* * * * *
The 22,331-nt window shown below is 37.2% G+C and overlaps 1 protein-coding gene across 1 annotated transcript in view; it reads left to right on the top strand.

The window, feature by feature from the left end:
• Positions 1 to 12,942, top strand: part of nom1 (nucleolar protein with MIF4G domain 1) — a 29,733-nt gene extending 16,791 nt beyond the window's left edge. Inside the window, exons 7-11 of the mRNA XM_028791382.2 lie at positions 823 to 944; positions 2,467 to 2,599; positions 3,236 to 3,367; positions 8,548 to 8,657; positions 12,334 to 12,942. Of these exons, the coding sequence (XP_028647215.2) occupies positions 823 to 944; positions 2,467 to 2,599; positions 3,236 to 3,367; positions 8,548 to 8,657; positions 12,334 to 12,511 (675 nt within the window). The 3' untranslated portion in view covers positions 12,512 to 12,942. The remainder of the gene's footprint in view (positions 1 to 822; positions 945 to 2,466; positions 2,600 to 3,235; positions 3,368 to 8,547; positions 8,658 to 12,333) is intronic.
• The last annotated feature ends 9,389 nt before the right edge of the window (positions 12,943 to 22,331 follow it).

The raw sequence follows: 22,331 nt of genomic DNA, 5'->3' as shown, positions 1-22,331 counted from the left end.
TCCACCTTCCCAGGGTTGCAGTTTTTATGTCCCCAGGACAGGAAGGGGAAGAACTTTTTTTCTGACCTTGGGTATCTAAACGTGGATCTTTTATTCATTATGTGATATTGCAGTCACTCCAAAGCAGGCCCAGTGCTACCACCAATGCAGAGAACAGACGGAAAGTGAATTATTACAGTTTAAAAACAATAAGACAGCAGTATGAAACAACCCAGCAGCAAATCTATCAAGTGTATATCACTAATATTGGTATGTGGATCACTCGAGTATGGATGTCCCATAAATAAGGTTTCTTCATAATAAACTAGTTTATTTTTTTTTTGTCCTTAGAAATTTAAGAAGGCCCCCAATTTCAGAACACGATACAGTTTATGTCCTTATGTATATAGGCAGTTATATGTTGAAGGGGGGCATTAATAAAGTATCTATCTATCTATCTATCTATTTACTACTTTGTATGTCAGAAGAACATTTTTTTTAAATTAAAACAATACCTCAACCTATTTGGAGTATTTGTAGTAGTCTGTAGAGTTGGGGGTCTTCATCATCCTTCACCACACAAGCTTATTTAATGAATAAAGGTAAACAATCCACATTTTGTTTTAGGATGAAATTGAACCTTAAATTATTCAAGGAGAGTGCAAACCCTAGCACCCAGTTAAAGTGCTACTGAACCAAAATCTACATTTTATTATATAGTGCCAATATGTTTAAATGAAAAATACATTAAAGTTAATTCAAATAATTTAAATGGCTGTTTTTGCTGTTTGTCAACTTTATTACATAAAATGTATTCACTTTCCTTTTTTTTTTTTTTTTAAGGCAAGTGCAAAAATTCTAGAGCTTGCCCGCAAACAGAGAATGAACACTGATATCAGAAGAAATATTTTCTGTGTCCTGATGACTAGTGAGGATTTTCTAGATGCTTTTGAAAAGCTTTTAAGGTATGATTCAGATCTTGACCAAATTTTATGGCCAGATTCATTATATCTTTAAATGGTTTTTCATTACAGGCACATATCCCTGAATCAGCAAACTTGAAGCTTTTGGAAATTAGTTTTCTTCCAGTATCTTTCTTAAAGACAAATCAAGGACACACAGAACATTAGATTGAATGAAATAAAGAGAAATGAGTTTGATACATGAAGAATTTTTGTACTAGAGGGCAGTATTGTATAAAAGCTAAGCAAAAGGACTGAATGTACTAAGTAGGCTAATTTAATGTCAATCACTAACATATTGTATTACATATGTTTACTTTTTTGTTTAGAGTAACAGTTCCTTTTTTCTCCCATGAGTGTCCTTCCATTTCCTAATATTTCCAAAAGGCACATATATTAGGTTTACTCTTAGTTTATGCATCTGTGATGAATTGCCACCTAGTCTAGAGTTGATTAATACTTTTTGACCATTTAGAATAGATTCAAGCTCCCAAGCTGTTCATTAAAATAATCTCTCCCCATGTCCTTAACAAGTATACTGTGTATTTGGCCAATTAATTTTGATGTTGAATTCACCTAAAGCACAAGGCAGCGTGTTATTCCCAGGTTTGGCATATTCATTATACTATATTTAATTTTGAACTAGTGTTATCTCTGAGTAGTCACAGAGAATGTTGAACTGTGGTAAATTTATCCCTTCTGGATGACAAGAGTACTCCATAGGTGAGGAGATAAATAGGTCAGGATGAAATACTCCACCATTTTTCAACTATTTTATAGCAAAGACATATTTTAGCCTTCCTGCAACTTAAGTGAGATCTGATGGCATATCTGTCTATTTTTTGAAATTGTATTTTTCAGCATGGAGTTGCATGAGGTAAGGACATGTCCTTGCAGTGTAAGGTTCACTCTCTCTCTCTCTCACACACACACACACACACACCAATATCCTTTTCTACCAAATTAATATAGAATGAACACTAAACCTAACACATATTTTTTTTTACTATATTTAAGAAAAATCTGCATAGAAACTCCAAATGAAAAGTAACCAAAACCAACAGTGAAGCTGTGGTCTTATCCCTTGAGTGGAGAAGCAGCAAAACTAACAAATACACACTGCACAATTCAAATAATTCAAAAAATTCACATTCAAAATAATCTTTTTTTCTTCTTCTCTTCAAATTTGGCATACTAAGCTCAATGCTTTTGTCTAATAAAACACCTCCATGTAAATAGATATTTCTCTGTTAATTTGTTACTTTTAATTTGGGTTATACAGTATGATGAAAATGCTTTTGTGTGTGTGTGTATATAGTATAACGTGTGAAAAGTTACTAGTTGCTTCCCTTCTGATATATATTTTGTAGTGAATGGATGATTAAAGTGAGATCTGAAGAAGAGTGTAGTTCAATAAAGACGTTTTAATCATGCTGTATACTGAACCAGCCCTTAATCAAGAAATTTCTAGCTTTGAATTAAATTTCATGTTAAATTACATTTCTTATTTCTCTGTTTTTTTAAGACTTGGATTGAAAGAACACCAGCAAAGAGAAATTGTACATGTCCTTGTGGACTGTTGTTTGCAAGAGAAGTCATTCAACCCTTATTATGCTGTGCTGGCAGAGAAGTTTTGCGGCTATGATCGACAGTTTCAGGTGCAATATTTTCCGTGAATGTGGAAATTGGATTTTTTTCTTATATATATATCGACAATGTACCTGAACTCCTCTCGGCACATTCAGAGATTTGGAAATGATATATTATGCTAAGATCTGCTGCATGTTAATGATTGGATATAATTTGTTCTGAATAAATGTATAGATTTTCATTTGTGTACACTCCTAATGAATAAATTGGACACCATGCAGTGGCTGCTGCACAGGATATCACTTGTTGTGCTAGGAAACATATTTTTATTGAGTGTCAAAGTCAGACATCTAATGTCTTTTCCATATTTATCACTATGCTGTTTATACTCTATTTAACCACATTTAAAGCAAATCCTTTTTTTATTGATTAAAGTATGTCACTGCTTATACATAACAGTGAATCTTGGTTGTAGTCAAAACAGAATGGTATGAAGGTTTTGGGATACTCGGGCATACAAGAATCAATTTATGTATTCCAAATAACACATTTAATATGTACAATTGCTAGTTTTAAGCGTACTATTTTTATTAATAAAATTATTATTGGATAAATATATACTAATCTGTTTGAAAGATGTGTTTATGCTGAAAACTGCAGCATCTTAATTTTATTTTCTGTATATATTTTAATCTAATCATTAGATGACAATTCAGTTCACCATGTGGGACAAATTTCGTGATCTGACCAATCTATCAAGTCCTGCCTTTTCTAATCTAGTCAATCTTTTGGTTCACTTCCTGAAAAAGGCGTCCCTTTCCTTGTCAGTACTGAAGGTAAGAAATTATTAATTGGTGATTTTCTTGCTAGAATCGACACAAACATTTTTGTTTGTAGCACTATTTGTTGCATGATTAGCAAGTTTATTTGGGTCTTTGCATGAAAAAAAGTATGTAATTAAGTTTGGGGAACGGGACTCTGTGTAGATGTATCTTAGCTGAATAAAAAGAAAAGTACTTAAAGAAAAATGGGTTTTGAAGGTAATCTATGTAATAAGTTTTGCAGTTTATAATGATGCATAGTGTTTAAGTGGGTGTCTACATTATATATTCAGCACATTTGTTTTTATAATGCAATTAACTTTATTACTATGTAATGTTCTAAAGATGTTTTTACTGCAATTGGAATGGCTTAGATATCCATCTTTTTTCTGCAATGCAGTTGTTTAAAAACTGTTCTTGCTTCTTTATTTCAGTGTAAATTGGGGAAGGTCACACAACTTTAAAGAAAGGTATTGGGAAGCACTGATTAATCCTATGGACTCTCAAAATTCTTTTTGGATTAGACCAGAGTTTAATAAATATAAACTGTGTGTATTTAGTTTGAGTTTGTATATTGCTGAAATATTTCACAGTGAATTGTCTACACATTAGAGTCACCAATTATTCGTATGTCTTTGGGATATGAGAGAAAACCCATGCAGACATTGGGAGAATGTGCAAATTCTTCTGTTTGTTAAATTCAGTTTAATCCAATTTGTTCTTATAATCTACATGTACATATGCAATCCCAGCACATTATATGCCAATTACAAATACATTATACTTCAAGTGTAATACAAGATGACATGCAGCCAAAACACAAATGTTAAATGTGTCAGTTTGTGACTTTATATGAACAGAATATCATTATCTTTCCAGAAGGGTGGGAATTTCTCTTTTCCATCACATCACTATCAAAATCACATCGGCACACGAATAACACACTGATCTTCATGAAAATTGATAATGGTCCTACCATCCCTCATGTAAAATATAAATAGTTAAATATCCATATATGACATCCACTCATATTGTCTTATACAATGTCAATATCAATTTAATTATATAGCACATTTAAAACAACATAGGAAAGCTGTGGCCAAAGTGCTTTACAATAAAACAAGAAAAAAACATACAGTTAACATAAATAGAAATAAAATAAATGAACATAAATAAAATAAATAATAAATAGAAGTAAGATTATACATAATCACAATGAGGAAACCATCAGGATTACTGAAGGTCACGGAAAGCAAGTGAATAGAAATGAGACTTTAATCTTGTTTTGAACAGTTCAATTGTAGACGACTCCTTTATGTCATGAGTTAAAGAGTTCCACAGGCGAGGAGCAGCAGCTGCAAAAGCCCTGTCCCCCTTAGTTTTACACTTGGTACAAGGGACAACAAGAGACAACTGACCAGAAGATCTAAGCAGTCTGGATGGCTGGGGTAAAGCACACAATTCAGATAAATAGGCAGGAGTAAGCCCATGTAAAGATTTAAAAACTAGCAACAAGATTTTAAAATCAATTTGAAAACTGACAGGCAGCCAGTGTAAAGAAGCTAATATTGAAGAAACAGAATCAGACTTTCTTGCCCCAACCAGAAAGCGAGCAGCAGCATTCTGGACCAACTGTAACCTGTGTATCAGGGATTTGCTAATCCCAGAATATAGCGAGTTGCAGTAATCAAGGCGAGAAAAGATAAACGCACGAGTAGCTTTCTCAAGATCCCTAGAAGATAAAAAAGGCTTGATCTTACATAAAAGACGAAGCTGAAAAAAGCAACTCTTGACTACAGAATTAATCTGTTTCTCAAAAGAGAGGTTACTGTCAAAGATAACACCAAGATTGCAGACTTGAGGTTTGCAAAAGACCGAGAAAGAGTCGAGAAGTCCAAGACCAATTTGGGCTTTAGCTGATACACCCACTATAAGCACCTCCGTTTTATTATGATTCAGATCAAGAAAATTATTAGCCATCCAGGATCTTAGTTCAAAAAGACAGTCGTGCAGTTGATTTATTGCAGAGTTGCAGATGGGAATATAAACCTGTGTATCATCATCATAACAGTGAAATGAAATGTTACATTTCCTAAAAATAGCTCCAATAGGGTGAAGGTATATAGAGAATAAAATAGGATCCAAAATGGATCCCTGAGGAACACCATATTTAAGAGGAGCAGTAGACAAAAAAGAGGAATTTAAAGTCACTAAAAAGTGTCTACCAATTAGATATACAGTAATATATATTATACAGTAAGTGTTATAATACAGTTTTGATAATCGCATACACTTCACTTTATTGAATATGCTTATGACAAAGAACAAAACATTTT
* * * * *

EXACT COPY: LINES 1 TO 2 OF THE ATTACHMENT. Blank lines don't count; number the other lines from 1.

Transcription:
The 22,331-nt window shown below is 37.2% G+C and overlaps 1 protein-coding gene across 1 annotated transcript in view; it reads left to right on the top strand.

The window, feature by feature from the left end: